The coronavirus outbreak has significantly impacted the day-today running of many industries and the judicial system is no exception. As the backbone of society, changes were made to legislation to ensure the court system continued to run as smoothly as possible throughout this time. Whilst lockdown measures have been eased in most areas of the UK, the courts ensure protocols are followed so anyone affected by the pandemic can attend court… virtually at least.
But what does this mean in practical terms?
The Government has expanded the availability of telecommunication technology in criminal hearings and preliminary hearings, sentencing, and other enforcement hearings relating to criminal proceedings. Although ‘live links’ have always been allowed in certain court proceedings, the use of audio and video technology has been expanded to minimise disruptions to the courts. With lock-down restrictions in place, the use of video and audio technology ensures that justice system remains open and accessible to all notwithstanding the restrictions to people’s freedom of movement and ability to attend court in person.
In such unprecedented times, the court may allow any person involved in a criminal trial to take part in the proceedings through a live audio or video link (excluding members of the jury). Any person partaking via this medium will be treated as complying with the requirement to attend court.
Throughout this time, the judicial system has remained accessible to members of the public. Certain controls have been put in place to allow this to happen.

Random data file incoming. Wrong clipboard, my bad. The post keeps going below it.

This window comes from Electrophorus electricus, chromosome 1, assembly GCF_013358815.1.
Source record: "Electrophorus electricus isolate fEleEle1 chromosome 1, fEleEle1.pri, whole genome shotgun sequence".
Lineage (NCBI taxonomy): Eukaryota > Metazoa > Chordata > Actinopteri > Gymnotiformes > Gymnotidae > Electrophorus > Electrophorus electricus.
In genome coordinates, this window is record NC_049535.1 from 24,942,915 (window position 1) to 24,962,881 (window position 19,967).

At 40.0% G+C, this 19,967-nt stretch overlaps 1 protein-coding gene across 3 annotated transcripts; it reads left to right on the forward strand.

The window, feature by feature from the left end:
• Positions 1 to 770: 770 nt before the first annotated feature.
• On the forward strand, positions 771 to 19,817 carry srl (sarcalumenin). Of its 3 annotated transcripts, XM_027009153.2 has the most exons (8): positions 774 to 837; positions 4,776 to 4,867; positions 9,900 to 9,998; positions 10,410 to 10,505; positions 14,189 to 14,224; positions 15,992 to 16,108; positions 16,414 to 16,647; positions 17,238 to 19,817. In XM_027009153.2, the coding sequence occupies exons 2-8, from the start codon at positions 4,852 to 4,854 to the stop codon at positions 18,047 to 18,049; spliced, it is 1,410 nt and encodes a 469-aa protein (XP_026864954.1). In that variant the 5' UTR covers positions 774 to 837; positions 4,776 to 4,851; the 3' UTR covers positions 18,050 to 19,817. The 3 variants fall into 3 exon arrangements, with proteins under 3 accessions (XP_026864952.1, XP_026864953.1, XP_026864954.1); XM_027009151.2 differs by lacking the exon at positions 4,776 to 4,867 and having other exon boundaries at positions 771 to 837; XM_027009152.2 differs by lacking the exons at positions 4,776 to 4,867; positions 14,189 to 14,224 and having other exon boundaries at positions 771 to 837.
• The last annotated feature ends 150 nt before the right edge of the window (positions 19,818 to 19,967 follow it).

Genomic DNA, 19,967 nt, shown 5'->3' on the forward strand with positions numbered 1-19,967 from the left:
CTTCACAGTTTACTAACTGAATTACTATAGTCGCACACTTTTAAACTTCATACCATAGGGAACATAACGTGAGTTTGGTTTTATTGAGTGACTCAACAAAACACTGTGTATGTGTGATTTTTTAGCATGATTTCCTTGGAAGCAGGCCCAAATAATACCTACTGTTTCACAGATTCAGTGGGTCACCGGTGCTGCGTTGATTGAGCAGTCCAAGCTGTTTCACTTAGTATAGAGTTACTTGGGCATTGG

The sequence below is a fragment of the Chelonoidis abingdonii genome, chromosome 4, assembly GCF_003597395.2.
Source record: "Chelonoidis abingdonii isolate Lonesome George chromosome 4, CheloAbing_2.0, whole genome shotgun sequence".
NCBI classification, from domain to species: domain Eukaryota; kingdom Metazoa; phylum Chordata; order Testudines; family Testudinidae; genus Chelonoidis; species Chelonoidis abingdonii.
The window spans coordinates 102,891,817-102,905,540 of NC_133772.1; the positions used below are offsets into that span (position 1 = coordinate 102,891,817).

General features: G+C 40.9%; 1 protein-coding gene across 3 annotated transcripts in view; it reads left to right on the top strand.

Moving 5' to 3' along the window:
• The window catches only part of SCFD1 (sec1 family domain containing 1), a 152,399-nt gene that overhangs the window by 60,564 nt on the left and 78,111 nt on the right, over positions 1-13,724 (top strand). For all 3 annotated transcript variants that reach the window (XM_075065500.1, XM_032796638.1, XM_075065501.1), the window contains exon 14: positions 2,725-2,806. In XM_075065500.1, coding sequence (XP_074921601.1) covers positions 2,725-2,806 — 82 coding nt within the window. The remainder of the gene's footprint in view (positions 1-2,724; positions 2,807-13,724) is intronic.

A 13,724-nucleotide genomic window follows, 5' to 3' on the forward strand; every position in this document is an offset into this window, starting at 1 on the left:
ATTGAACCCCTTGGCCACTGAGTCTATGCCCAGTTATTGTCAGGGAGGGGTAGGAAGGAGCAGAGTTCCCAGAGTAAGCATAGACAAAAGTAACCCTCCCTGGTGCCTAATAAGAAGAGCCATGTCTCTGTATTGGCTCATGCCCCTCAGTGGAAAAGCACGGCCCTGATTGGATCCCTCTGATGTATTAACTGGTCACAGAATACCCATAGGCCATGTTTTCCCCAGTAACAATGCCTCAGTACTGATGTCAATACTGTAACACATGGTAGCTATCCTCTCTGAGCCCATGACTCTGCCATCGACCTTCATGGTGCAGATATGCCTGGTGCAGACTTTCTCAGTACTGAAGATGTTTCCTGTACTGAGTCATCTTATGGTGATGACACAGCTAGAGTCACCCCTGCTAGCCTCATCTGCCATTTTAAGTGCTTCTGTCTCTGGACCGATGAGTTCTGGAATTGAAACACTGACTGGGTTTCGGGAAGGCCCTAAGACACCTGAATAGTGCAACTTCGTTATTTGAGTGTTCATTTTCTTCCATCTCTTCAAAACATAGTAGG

The court may direct that proceedings are broadcast in a manner outlined in the legislation so that members of the public can see/hear proceedings via video or audio link. This broadcast may be recorded by the court, to enable to court to retain a record of the proceedings. However, new criminal offences have been created to tackle any unauthorised recording of the broadcast.
A recording can only take place if authorised by the court in which the proceedings are being conducted or by the Lord Chancellor. Any other recording is deemed unauthorised and may stand prosecution.
Amendments have also been made to enable the use of live links in appeals against requirements and restrictions imposed on a person who has potentially contracted the coronavirus. This type of proceeding will be conducted wholly as a video proceeding unless otherwise directed by the court
There have been amendments to the legislation that dictates possession proceedings which cover residential and commercial lettings in England and Wales. The amendments to the legislation govern service of pre-action statutory notices on secure, assured and assured shorthold tenants which extend the relevant time periods set out in the notices for most residential tenancies from one month to three months. As of the 27th March 2020, all ongoing possession proceedings are suspended for 90 days and no new possession claims will be processed during this time either. The 90-day timeframe may also be extended further after a review period.
This is an evolving situation. HM Courts and Tribunals Service (HMCTS) has been issuing daily summaries as to how the courts have been operating, but for the most part, only urgent work is taking place and physical hearings are being avoided wherever possible. The judicial system is no different, it too will have to navigate the post-coronavirus landscape ensuring social distancing measures are maintained while also taking all reasonable steps to serve justice.
There will no doubt be a backlog of cases at a time when changes in law are also being drafted and enacted to better exit Britain from Europe.
Who knows how the courts will continue to adapt but one thing is certain – technology will feature and be relied upon more now than ever before and may change things for good once the pandemic has hopefully passed.